Bink has a volunteer job at a wonderful store in a town nearby that sells books and toys. This was a giant leap for her. Though she adores colorful toys and fun activities geared towards a much younger crowd, the things that go along with having a job—taking and following direction, limiting breaks, staying with the task at hand, and persevering through non-preferred duties——are real hurdles for her. She has done well, though, gradually building up to a few hours there. Her one-on-one staff, S, is a patient, gentle woman who brings her own parenting experience along with her. Bink loves her and I frequently thank the stars above for the gift of her on our doorstep each Tuesday. The owner and staff at the store are also incredible. They consistently come up with a list of things for Bink to do, ensuring the variety she so craves.

One Tuesday at the store, Bink spotted a collection of small plastic packages with images of horses on the front. She used to have weekly horseback riding lessons, but that was snuffed out when Covid arrived, and we’ve no idea when this marvelous activity will return. She took note of the horses, and a few days later she mentioned the toy in her very typical way.

Bink: I wanted that thing.

Me: What thing?

B: The thing at the toy store.

Me: What was it?

B: The magical thing.

Me: You have money you have earned from your chores. Do you know if you have enough to buy the magical thing?

Bink: I don’t know.

Me: Well, when you go there next week, maybe S can help you figure out if you have enough money saved to buy it. We can put some of your money in your purse so you can pay for it.

Bink: I am not supposed to play with the toys.

Me: Well, you can look for it when you are finished with your work for the day, and buy it if you have enough money.

Bink: I am at work.

Me: OK, well maybe we can make a separate trip and look for the toy.

Bink: OK.

A few days passed. We had the welcome opportunity to have a caregiver come for a few hours on the weekend. Bink loves to go out places. Walks, stores, anywhere. Since Covid, the options are limited. The toy store does have a careful health protocol, and she is comfortable there, so we agreed that would be a good destination. I made sure she had some money in her purse, and off they went.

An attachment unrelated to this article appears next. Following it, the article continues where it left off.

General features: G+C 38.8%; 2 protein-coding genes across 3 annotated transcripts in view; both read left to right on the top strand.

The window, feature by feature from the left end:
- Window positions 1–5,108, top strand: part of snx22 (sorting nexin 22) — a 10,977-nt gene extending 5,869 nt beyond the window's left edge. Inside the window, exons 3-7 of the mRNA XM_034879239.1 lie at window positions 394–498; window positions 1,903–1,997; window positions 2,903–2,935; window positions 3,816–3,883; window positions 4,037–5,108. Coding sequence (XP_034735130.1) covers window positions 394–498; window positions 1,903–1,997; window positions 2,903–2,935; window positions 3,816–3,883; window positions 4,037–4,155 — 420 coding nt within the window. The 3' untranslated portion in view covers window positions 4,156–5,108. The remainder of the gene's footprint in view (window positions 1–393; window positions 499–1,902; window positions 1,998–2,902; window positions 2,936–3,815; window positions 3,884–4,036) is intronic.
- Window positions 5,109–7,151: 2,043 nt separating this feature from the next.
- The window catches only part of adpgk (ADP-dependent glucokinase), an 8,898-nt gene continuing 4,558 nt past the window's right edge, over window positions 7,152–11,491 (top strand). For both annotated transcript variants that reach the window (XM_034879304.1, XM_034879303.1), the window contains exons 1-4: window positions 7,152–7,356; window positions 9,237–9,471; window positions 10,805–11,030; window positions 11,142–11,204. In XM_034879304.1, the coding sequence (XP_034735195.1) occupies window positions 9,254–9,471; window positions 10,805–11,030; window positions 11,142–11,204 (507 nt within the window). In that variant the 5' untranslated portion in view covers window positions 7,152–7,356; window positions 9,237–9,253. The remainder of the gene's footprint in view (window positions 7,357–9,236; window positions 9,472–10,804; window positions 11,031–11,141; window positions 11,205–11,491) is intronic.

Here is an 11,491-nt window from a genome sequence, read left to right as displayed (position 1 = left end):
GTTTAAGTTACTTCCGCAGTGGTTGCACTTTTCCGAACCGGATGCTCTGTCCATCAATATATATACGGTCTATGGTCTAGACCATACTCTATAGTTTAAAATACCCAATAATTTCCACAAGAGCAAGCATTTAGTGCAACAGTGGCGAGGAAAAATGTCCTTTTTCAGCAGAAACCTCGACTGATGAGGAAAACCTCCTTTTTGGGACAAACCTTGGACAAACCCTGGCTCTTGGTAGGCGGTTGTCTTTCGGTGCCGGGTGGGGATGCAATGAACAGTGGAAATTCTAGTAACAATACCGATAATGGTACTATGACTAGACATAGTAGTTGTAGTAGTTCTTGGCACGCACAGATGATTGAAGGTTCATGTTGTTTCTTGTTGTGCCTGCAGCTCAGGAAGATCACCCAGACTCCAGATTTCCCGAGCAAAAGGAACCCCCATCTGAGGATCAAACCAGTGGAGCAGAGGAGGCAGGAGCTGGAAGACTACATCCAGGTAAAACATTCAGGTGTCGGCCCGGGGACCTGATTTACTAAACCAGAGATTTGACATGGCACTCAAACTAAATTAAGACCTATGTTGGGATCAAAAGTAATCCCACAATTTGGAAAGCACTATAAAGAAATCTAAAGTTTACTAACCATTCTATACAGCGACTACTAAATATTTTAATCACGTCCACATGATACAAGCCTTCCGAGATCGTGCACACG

A few hours later, she returned with a small plastic package containing that magical thing. It was a little horse figurine made of plastic. I helped her open it, and she trundled into the next room with it. A short time later, I saw the empty wrapping in the trash. She’d put the little horse in my home office, which is where she deposits things that she wants to get rid of.

Me: You don’t like the horse?

B: It doesn’t work.

Me: Well, it’s just a little statue. It’s not meant to move or anything.

B: It doesn’t work.

Curious, I pulled the wrapping out of the trash. The words on the plastic wrapper were quite clear. “Blankety-blank brand horses come to life!” Aha! A major clue.

Me: Honey, did you think the horse would move?

B: I wanted to see it come alive.

The words that came to mind immediately? Deceptive advertising! Those words slipped out against my better judgement, so I tried to explain the concept, but my sentences twirled off into little question marks in the air around my daughter’s ears. So I did what I often do. I grabbed one of my handy responses, the kind that often feel like a feeble excuse for the shortcomings of the mainstream majority: